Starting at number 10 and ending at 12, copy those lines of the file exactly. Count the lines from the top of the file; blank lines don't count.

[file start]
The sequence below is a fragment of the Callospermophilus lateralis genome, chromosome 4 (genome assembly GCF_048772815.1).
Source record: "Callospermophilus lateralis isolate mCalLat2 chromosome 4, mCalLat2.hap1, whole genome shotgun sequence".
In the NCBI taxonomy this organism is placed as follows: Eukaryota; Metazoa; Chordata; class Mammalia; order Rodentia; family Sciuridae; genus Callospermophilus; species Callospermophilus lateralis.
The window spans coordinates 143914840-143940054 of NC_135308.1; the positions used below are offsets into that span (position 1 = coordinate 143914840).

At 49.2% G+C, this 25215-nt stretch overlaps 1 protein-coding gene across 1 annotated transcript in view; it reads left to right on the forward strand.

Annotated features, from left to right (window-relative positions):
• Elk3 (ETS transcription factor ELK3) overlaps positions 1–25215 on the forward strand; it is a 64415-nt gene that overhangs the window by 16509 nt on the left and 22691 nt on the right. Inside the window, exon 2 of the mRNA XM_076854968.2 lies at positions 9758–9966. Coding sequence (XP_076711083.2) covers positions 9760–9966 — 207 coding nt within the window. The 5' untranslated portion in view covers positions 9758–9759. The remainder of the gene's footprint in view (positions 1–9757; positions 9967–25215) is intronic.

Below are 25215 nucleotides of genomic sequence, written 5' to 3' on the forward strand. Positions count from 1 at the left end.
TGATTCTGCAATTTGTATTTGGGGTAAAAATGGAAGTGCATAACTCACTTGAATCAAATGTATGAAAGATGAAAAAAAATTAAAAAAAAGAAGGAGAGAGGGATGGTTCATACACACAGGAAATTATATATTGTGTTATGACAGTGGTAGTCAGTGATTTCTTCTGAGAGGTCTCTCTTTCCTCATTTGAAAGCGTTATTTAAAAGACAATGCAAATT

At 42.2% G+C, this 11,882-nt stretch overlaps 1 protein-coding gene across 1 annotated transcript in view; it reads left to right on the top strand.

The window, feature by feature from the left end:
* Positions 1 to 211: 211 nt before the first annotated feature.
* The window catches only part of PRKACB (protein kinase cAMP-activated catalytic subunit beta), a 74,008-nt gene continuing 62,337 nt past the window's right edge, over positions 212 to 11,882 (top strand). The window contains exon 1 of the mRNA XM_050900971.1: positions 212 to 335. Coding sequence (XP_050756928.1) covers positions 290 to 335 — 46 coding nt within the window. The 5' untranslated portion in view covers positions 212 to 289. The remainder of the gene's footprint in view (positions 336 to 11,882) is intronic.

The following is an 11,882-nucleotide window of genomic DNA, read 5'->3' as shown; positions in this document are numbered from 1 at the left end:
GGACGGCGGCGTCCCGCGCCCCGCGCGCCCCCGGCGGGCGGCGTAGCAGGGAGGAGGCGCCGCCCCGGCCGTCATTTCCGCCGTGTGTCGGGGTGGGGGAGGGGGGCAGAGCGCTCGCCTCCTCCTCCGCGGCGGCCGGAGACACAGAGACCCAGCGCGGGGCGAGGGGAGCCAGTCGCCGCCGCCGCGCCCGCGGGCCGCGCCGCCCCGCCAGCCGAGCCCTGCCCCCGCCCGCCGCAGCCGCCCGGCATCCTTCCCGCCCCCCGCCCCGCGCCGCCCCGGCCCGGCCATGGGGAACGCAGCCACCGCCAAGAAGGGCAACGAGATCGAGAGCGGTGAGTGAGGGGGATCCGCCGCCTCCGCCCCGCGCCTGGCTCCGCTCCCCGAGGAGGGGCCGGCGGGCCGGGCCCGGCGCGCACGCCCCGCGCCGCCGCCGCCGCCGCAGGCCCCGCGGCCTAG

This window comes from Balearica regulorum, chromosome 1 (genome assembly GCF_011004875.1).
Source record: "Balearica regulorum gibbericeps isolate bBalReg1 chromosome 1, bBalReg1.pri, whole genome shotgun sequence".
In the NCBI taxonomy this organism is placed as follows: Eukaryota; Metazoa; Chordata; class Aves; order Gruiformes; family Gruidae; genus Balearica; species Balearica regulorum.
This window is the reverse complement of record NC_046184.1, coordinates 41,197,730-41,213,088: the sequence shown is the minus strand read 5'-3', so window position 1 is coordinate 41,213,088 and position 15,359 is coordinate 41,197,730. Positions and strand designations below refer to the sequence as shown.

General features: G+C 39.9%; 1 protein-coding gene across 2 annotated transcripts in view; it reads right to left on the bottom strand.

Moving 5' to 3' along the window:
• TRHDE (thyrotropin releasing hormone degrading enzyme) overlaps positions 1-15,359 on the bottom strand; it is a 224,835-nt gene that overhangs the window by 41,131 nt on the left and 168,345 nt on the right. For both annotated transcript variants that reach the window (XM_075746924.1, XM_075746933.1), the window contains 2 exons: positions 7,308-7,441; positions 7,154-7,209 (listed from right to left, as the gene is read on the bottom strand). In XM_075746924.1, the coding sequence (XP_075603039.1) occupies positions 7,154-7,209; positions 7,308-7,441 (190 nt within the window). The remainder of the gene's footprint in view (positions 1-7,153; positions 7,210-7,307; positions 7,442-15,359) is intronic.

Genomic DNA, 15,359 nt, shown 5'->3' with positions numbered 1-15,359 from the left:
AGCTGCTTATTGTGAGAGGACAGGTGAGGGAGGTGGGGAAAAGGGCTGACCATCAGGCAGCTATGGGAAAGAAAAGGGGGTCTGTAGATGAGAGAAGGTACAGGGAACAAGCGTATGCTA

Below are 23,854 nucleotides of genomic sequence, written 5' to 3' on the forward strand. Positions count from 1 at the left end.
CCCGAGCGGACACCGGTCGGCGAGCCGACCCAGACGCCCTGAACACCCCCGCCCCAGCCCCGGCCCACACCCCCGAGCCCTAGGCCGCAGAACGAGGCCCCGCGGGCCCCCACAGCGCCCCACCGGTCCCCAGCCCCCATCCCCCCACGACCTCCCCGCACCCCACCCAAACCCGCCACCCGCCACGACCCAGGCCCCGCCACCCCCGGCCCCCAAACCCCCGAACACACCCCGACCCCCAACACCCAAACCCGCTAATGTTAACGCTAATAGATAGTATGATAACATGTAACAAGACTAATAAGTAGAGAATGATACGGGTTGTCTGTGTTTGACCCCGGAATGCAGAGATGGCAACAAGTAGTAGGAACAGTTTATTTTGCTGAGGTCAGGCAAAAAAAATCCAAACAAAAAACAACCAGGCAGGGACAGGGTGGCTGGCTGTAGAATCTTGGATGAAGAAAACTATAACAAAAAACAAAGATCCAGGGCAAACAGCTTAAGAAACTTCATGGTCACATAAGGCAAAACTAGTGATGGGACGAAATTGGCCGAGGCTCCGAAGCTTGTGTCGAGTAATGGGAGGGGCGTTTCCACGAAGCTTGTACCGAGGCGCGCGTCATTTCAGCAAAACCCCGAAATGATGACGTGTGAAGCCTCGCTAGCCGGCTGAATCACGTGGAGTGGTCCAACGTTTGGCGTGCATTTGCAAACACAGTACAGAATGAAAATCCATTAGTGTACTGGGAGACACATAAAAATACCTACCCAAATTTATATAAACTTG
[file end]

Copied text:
At 42.2% G+C, this 11,882-nt stretch overlaps 1 protein-coding gene across 1 annotated transcript in view; it reads left to right on the top strand.

The window, feature by feature from the left end:
* Positions 1 to 211: 211 nt before the first annotated feature.